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Today we're going to dissect a statistical topic rather than a medical study. As requested by this highly unscientific twitter poll – let's talk propensity scores.
For an upcoming video: What statistical concept would you like to see explained in a brief, accurate, fun (maybe) way?— F. Perry Wilson (@methodsmanmd) May 10, 2017
What form of statistical magic can take an observational study and turn it into a randomized trial? The magic of wishful thinking.
I’ve become a bit skeptical about propensity scores of late, but, full disclosure, I engaged in some propensity score matching in my youth:
The problem that propensity scores try to solve is ubiquitous in medical research. You want to know if an exposure causes a certain outcome, but all you have is observational data. As an example, let’s say you want to know if marijuana use leads to depression.
The raw data shows a clear association. People who smoke pot are more likely to become depressed.
But your skeptical brains must be wondering: "wait a second – maybe people with certain traits that lead to depression might decide to use marijuana". The raw evidence might be good enough for your local Senator, but not for us.
Now, we can identify all sorts of factors that are associated with pot smoking – things that affect your propensity to smoke pot. Being male, being white, and smoking tobacco were all strongly associated with pot use in this study, which, by some coincidence, addresses the very issue we're discussing.
Now, we could adjust for all of those factors. That’s a standard practice - but there is a cost. Each variable you adjust for makes your effect estimate less precise – the confidence intervals around your estimate widen.
I simulated some data looking at the relationship between pot use and depression, assuming a pretty large raw effect size.
I also simulated 100 variables that are linked with pot use, but not depression. As you can see, as I adjust for more and more of those variables, my estimate of marijuana's link to depression gets less and less precise. And this problem gets bigger the smaller the study is.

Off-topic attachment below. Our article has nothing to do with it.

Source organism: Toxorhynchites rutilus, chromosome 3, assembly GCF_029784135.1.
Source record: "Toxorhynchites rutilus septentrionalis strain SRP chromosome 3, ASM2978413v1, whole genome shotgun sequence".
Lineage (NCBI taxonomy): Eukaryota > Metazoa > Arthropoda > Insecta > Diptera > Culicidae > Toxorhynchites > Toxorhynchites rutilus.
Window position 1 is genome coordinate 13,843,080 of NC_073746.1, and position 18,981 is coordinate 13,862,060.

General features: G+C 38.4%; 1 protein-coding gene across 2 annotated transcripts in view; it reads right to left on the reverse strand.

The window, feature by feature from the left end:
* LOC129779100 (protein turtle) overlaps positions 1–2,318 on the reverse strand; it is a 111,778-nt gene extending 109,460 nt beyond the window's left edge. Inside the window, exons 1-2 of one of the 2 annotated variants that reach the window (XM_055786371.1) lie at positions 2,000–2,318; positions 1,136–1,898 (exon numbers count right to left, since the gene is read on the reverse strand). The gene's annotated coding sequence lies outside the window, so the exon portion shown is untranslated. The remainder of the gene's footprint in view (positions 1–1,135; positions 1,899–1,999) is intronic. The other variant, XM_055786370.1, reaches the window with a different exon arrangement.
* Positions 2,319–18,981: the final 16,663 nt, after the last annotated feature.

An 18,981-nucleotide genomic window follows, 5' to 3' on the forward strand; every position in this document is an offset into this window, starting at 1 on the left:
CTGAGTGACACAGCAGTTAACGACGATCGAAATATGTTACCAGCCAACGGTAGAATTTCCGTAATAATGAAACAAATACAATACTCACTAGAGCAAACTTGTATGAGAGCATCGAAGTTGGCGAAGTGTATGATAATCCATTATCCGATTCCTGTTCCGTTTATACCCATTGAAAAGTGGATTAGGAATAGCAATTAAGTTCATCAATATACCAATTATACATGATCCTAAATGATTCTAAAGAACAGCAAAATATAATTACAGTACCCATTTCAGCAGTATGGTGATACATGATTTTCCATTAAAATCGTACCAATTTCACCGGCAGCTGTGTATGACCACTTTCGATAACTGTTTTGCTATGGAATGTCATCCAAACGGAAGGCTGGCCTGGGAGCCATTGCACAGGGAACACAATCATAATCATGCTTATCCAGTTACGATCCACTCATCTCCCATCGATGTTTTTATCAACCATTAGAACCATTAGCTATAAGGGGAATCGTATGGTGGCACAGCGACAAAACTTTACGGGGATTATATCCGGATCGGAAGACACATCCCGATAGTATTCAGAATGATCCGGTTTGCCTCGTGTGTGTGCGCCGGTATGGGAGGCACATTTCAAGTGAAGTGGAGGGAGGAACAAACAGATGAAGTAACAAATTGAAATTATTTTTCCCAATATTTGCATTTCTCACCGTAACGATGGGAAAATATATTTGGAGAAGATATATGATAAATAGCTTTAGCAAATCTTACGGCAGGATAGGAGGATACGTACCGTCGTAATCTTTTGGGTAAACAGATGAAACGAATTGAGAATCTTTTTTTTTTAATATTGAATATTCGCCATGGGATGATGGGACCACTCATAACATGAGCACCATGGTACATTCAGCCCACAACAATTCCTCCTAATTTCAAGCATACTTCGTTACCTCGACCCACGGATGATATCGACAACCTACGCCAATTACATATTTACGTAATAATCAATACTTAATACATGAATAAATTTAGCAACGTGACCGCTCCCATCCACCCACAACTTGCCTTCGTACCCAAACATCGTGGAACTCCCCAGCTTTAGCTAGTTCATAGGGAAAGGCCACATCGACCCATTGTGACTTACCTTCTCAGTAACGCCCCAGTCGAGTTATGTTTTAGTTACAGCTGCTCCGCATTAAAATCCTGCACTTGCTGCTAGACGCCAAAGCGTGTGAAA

Eventually, the confidence intervals are so wide that you have no idea what’s going on, and you’ve shot yourself in the foot with your fancy statistics.
Ok, so instead of multivariable adjustment, you build a propensity score. A propensity score is a single number that integrates all the factors associated with exposure. It allows us to take those 100 variables, and condense them into a single variable that gives the probability that you are a pot-smoker. We can use that single variable to avoid paying the statistical price of adjusting for 100 things. Now we can just adjust for one.
Or, we can find people with similar propensity scores, and match them together.
Take Paul and Judy here. Our model might say that both of them have a 30% chance of being a pot smoker based on our huge 100-variable model.
Now, in actuality, our model isn't perfect. Paul does smoke Pot, and Judy does not.
But, on average, they share an overall risk for pot smoking – that's why they have the same propensity score. It's like they were both in a randomized trial and one got assigned to smoke pot while the other got assigned to boring old usual care. We can compare their outcomes to get a more fair estimate of the true effect of pot on depression.
Well, that’s the idea at least. Propensity-score proponents would argue this is almost like a randomized trial – all the covariates end up being the same except the treatment.
Of course, really all the measured covariates end up the same. And trust me, it’s the unmeasured covariates that come back to bite you.
The other thing to point out is that propensity-score matching is only as good as your ability to predict whether the individual will be exposed or not. If your predictive model is useless, matching is useless.
And paradoxically, if your prediction model is too good, propensity matching doesn’t work either. Imagine you can perfectly predict who will be a pot smoker and who won’t. Well, then there isn’t anyone to match. All the people you predict smoke pot do smoke pot so there is no comparison group.
And I think that’s the thing that bothers me most. This is a statistical technique that depends on good, but not great- model-building. And that just rubs me the wrong way intuitively. You're essentially pretending that, since you've accounted for everything that leads to pot, all that is left is random. But is any choice in life truly random? Yup – propensity scores lead to existential crises.
In the end, I've come around to two conclusions. First, I'm not convinced propensity score techniques offer you much more than multivariable adjustment, except in certain situations where it seems a little like cheating.
And second, randomized trials are like New Haven pizza. We can try all we want to approximate them, but nothing is really as good.